10 amazingly funny April Fool’s headlines

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The U.K. has woken up to all manner of jokes, lies, mistruths and wool-pulling claims in the press and media this morning. A UFO will probably have been sighted over London, as new photos of the Loch Ness Monster are made public, and someone, somewhere, makes some completely illogical scientific breakthrough.

April Fool’s Day has always been a lot of fun when it comes to television, radio, websites and newspapers. Over the years there have been some audacious claims that simply cannot be true, all designed to celebrate 1st April in all its tomfooling glory. Here are ten of the best completely fabricated and truly ridiculous headlines we’ve come across during what might have been the funniest research task in the history of Smoking Gun PR. So sit back and enjoy these amazingly funny April Fool’s headlines.
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Thatcher and Gorbachev, sitting in a tree (or park)

It’s 1987, and business as usual in the Cold War. Relations between Britain and the USSR are strained, so imagine the shock when images surfaced of Margaret Thatcher and Russian premiere Mikhail Gorbachev flirting, fondling and kissing, in Moscow’s Gorky Park. The Daily Mirror broke the ‘story’, thanks to some clever use of lookalikes and compelling ‘quotes’.

New weather machine brings joy to Britons 

A good proportion of The Guardian on 1st April 1981 was dedicated to a revolutionary invention. The Pershore Weather Machine was capable of ‘ordering in’ warm, sunny conditions for Britain, whilst sending out whatever the boffins behind it fancied giving to mainland Europe. The only drawback being the ‘minor side effect’ of a ten or 12ft rise in sea levels, and the fact  it was a massive fib.

Thermal ties save companies millions 

1985- ITN News reports the British Department of Energy has invented a new thermally insulated tie. Following no-doubt extensive ‘research’ revealing a significant amount of human heat loss occurs through the front of the chest, the new garment will help people stay warm and save firms a potential £5million on annual bills. A video was created, with the BDE involved, but Conservative MP Anthony Beaumont-Dark didn’t find it funny “[these pranks are] OK for music halls, but we do not expect this type of thing from government departments.???
https://www.youtube.com/watch?v=oD9cbdVcMtQ

End of the world (again)

Whilst most people aren’t amused by the prospect of armageddon, William Castellini, then-press officer at Philadelphia’s Franklin Institute, begs to differ. Or he did in 1940, when a release was issued on 1st April claiming scientists had discovered the end of the world was coming at 3PM the following day. Thousands panicked, local authorities were flooded with calls, and, unsurprisingly, the perpetrator of the prank was swiftly dismissed from his post.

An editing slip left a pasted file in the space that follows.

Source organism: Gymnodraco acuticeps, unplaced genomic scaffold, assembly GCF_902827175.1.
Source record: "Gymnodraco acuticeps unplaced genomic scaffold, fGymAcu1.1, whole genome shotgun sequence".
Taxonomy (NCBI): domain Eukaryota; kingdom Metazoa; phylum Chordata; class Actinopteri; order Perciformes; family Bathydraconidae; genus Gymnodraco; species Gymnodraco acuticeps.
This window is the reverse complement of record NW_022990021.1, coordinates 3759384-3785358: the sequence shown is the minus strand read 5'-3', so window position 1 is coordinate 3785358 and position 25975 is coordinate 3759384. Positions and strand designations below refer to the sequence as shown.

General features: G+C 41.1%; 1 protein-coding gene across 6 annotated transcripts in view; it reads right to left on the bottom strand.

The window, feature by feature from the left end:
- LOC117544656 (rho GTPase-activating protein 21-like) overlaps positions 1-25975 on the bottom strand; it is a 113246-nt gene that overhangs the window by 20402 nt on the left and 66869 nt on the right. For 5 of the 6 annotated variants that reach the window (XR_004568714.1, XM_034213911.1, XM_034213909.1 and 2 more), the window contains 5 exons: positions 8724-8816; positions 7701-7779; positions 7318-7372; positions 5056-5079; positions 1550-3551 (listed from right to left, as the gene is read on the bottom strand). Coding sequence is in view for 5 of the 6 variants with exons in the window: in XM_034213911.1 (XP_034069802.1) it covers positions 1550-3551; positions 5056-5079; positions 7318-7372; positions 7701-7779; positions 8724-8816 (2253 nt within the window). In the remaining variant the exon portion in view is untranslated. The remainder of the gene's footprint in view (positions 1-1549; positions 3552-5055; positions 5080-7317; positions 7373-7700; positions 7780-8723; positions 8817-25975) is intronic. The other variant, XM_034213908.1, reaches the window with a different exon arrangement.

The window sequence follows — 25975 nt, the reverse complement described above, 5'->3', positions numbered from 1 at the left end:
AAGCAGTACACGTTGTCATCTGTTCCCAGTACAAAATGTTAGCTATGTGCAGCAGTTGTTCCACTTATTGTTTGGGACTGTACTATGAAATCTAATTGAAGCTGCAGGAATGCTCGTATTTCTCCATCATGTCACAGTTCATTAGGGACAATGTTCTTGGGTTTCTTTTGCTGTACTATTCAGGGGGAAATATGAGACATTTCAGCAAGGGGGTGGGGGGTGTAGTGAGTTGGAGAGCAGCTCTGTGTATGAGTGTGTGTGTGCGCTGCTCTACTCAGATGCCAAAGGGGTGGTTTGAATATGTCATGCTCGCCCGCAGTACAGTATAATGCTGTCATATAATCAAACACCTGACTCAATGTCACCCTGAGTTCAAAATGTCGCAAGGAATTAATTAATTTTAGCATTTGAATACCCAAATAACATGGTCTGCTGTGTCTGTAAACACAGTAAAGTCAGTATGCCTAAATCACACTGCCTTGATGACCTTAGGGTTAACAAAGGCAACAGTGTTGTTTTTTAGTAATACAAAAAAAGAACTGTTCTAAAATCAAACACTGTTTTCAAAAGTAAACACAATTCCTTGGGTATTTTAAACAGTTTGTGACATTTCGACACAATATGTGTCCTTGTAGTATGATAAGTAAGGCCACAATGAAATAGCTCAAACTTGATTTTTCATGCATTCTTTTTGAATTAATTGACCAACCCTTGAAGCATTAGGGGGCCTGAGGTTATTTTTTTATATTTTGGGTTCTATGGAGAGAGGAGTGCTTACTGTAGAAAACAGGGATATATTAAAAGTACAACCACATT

Why doesn’t America read anymore? 

This was the question National Public Radio asked in an article headline on its own Facebook page, 1st April 2014. Comments piled up under the post, proving the relevancy of the joke- those clicking found a page that said: “We sometimes get the sense that some people are commenting on NPR stories that they haven’t actually read. If you are reading this, please like this post and do not comment on it. Then let’s see what people have to say about this ‘story.'”
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Nobody messes with Big Ben 

In 1980 everyone was looking to the future. Computers and Casio watches were in, and Big Ben was set to go all-digital, replacing the old numbers and arms with a new screen showing the time. BBC’s World Service ran a segment including nostalgic ‘listener’ memories, and offered the ‘defunct’ hands as prizes for the first four people to phone in. Fury erupted, and the days following 1st April were spent issuing apologies for the trick.

Metric Time 

According to Australia’s This Day Tonight show, on 1st April 1970 the country’s government confirmed that everyone Down Under would soon be operating on Metric Time- meaning going forward there would be 100 seconds per minute, 100 minutes per hour, and 20 hours per day. Footage showed presenters posing with the new clocks, and Adelaide Town Hall sporting a 10-hour metric face. Nonsense, of course, US airline WestJet borrowed the idea for April Fool’s 2015.

Des Lynam, the consummate pro

1st April 1989, and during a broadcast of BBC sports show Grandstand Des Lynam ‘somehow’ managed to keep his cool and continue to deliver headlines whilst a fight broke out in the studio behind him. As the episode continued, the consummate pro apologised for the fracas, but then went on to show a slow motion replay of the scrap, making for a classic moment in British TV history.

Instant colour TV 

In 1962, Sweden’s only TV station, SVT, ran a segment on a new technological breakthrough. Viewers just needed to pull a nylon stocking over their television screen, and the mesh would impact on the light in such a way they would suddenly have colour TV. Thousands were taken in by the rouse, presumably resulting in a rush for new stockings to replace those ruined on 1st April. Coincidentally, colour broadcasts began in Sweden on 1st April, 1970- no joke.

Swiss spaghetti harvest 

Another BBC triumph, and widely regarded as the funniest April Fool ever. On 1st April, 1957, Panorama focussed on news that Swiss farmers were enjoying a bumper spaghetti crop thanks to a mild winter and the elimination of the cursed spaghetti weevil. The broadcaster was inundated with queries on how Britons could grow their own at home, to which one response became standard: “Place a sprig of spaghetti in a tin of tomato sauce and hope for the best.???
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